The interior is less austere and includes mahogany walls, mirrored panelling, brass wall lamps and staircase railings and a marble panelled stairway. Damaged during the Second World War the building  has twice undergone restoration and since 1989 it has been the main branch of the Raiffeissenbank. Loos was assisted in this project by a young Jewish civil engineer called Ernst Epstein who was to later design a number of buildings in the city. He committed suicide in 1938 following the Anchluss. Many of Loos' other buildings have survived until today. Three of them are within easy reach of the Loos Haus - the Knize menswear store (1909-1913), the famous American Bar on Karnterstrasse (1907-8) and the earlier Cafe Museum which dates from 1899.

Loos was not Jewish but many of his clients and associates were including philosopher Ludwig Wittgenstein, composer Arnold Schonberg and writers Peter Altenberg and Karl Kraus. In addition to this, two of his three marriages were to Jewish women. He believed strongly that modern design could act as a vehicle for Jewish emancipation and referred to this as being part of his opposition to the Secessionist style which was heavily embraced by Jewish clients. He described secessionist interior furnishings as "nothing but disguised caftans" . The caftan would immediately identify an Orthodox Jew, steeped in tradition and at least in the minds of others, someone opposed to modernity hence his comparison of the garment to the Secessionist style. This despite the fact that the Secessionists themselves had rebelled against historicism.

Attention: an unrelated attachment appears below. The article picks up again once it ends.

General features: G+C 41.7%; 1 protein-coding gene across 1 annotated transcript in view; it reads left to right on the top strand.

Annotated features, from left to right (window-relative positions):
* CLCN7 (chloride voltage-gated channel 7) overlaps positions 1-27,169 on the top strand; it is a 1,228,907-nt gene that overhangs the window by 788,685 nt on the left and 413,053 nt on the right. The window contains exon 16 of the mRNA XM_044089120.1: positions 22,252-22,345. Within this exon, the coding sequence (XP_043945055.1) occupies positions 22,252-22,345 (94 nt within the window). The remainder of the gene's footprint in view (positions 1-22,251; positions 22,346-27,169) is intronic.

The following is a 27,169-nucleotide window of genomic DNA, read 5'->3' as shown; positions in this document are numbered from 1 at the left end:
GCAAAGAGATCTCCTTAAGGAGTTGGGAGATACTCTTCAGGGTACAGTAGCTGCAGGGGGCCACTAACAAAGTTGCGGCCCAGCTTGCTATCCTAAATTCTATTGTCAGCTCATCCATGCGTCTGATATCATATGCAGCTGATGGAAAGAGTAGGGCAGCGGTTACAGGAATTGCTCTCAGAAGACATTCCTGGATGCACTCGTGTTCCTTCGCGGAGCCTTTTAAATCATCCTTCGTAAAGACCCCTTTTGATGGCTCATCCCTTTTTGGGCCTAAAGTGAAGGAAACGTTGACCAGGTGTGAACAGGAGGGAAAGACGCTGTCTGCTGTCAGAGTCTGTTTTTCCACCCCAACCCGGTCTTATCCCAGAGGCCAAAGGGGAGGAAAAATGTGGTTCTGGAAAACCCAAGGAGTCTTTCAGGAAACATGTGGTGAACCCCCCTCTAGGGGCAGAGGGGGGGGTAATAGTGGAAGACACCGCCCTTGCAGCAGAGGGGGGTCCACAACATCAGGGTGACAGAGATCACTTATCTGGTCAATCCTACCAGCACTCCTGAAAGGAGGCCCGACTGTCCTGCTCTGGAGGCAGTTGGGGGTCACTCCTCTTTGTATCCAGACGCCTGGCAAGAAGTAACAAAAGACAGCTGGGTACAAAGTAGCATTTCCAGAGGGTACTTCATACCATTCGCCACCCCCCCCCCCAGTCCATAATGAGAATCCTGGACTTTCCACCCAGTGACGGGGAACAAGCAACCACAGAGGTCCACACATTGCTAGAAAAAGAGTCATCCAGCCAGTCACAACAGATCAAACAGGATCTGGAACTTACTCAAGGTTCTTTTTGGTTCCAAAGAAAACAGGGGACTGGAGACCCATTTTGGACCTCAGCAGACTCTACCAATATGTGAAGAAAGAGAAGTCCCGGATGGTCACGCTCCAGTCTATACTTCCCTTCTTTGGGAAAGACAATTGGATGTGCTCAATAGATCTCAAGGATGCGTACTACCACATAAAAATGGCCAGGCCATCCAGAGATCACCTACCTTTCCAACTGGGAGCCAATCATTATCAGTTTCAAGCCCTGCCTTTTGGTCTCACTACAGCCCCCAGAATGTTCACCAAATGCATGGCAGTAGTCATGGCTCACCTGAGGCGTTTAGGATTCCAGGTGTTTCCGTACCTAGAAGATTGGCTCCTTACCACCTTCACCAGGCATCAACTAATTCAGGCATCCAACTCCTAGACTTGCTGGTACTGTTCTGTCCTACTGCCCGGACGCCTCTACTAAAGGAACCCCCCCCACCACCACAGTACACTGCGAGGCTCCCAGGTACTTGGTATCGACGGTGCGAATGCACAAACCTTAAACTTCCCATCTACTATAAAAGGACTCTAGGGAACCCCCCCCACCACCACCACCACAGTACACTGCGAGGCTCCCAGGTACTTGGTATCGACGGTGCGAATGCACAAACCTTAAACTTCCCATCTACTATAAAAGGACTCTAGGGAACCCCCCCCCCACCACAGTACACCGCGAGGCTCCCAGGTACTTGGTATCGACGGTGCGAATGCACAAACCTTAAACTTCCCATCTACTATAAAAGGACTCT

In later life he suffered from a range of ailments including cancer, deafness, strokes and possibly dementia. He was also at the centre of a child sex scandal from which he was only partly exonerated. He died in 1933.

Josef Frank was perhaps Vienna's most accomplished Jewish architect of the period. He graduated from the relatively conservative Technical University of Vienna and by 1913 was drawing up plans for town houses including at 3 Wilbrandtgasse. Working with two other Jewish architects, Oskar Wlach and Oskar Strnad he designed the house for Doctor Emil and Agnes Scholl. It exemplifies Frank's ideas on architecture, with a simple facade, devoid of ornamentation but given character by the asymmetrical arrangement of portholes on the middle floor and windows at the upper level. It would be easy to take the building for a 1930's construction as similar to Hoffmann and Loos, Frank's approach predicts later modernist developments.

Werkbundseidlung, this building by Andre Lurcat, 1930-32
Werkbundseidlung, this building by Joseph Hoffman, 1930-32
Frank was critical to the modernist movement that developed more fully in the 1930's. He was the driving force behind the Werkbundsiedlung estate in Vienna's thirteenth district which he saw as a reaction to the monolithic housing estates built elsewhere during the period. His project included single and multi-family houses in a healthy environment, exploring different spatial and functional approaches. As well as designing one of the buildings himself he managed to recruit Loos, Hoffmann, Richard Neutra and the Dutch architect Gerrit Rietveld to work on the Werkbundsiedlung. Like Hoffmann, Frank was an accomplished interior designer, setting up the Haus and Garten company in 1925. He was to leave Austria for Stockholm in 1933, becoming a Swedish citizen in 1939. He spent the next three decades working for the Svensk Tenn company where his work remains in demand today.